Health summary plan descriptions: Keeping them readable

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It can take months, maybe even a year, to develop your health plan’s summary plan description, but after you proudly send it out for distribution odds are that you’ll hear nothing in return. Deep down, you just know that no one clicked on the link in the email you sent, no one visited the SPD page on your website, and those paper copies you mailed likely ended up in the shredder.

But there are some things you can do to get your employees to actually read the results of your hard work — and not just when they have a complaint or want to appeal a benefits decision.

Do some research. Use survey and focus group data, or simply have a conversation to find out what employees do and don’t like about their SPDs, or if they even know what they are.

Communicate about your SPDs. Tell your employees what they are, why they’re important, what information they can find there and how they can use them. SPDs can be great resources before enrollment by helping employees choose among options, or make good choices about how and where to get care. Get employees to understand that there is something in it for them.

Keep them readable. Remember these are communications materials, not just compliance documents. In fact, the first part of the ERISA regulations on SPDs state that they must “be written in a manner calculated to be understood by the average plan participant.” In other words, in conversational language — not benefits, insurance or legal jargon — around the sixth to ninth grade reading level. If you haven’t had a benefits communications professional review your SPDs lately, think about it. Sometimes small wording changes that can make a big difference.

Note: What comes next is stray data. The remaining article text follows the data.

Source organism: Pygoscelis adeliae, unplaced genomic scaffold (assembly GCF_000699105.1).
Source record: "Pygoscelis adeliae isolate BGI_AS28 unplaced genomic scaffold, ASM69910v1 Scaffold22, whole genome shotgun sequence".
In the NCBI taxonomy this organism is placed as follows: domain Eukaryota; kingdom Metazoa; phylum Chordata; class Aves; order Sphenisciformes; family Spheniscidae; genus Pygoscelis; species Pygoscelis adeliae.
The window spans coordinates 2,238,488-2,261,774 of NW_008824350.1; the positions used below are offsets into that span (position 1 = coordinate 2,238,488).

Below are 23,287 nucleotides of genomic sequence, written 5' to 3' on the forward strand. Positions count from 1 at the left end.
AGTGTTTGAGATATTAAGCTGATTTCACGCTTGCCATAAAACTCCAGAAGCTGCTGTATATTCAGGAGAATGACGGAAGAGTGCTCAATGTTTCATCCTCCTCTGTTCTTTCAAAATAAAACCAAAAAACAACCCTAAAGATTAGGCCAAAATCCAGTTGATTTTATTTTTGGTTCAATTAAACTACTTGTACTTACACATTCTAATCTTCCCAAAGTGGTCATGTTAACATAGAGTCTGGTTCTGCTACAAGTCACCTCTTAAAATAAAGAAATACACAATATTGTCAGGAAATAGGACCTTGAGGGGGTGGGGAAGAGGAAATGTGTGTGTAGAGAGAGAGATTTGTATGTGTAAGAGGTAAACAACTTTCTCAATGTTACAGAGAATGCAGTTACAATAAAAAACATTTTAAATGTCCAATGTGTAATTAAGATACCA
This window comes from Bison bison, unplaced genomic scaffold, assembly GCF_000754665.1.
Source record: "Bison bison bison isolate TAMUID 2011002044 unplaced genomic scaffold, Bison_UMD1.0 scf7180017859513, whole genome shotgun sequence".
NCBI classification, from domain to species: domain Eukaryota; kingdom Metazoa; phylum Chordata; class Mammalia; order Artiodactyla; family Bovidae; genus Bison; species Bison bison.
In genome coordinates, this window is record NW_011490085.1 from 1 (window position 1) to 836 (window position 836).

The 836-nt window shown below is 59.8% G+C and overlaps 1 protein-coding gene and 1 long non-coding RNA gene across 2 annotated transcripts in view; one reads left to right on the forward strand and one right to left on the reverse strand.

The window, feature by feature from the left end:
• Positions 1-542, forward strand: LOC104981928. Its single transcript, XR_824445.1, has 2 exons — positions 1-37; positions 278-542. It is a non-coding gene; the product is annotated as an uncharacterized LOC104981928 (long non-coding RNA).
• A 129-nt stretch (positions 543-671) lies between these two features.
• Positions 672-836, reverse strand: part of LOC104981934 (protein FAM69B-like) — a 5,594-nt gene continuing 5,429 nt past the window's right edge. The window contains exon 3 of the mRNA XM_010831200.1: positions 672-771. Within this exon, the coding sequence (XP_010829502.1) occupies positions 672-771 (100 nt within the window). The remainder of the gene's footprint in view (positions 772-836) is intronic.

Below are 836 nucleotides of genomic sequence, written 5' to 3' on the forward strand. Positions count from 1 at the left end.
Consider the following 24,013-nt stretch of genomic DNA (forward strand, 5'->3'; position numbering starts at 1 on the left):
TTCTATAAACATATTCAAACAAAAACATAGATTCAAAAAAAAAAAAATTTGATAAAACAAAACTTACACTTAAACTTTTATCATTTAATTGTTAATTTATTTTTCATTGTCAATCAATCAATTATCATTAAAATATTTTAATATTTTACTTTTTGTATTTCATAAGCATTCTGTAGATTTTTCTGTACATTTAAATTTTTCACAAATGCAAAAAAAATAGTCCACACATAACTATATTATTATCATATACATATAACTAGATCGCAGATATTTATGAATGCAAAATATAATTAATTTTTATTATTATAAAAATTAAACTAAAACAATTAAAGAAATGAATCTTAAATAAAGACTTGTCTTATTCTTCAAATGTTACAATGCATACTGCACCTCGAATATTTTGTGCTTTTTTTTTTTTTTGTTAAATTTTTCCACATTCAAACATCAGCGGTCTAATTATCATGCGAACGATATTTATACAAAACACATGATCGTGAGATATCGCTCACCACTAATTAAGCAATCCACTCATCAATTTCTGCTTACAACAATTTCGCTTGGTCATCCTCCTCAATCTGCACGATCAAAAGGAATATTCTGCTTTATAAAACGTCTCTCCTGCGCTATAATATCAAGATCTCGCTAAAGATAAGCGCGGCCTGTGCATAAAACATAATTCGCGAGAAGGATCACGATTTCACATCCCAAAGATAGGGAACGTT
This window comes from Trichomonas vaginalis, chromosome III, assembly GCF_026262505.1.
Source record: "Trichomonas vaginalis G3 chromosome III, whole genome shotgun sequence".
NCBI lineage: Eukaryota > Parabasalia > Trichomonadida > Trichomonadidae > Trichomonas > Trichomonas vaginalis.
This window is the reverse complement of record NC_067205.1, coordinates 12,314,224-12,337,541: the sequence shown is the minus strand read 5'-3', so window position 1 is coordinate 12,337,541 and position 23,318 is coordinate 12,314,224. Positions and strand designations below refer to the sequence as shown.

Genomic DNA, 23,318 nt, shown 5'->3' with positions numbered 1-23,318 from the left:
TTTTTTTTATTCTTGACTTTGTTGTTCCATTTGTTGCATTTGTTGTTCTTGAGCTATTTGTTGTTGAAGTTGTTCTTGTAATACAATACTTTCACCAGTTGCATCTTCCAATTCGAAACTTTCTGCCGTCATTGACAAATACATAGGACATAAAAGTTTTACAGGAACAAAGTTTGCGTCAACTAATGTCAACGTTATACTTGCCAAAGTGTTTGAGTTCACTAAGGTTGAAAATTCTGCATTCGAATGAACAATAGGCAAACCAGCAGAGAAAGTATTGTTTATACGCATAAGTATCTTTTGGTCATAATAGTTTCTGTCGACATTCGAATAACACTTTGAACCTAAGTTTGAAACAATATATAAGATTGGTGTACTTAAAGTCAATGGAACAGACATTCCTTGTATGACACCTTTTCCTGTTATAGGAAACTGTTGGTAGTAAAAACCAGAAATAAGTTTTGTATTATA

Organize them logically and consistently. Employees should be able to find information easily — so start with what they want to know. This can include eligibility, how to sign up, what’s covered, what isn’t covered, what they need to do to get benefits or file a claim. Then get to the legal information. Use the same flow in each SPD.

Make them visually appealing. Use different levels of headings, callout boxes, charts and other visual elements to break up the text. You might even want to use icons to draw attention to certain topics — like legal scales to designate a legal requirement, or a magnifying glass for a closer look at a particular topic. Generally speaking, one column is easier to read than two or more.

Make them interactive. Today’s technology makes online SPDs easy to navigate. At minimum, include active links to external websites (your insurance carrier or TPA’s website and important government sites) and from the table of contents to specific pages. Consider links from section references to the specific section, or defined terms to a glossary. Or you can invest in a truly interactive document, with links to forms, other documents on your site, explanatory video clips and more.

As an added bonus, these types of interactive documents often come with underlying data analytics, which can tell you how many people are opening the document, which pages they’re visiting and for how long and what terms they’re searching. This data can help you further refine your SPD and other benefits communications to meet employee needs.

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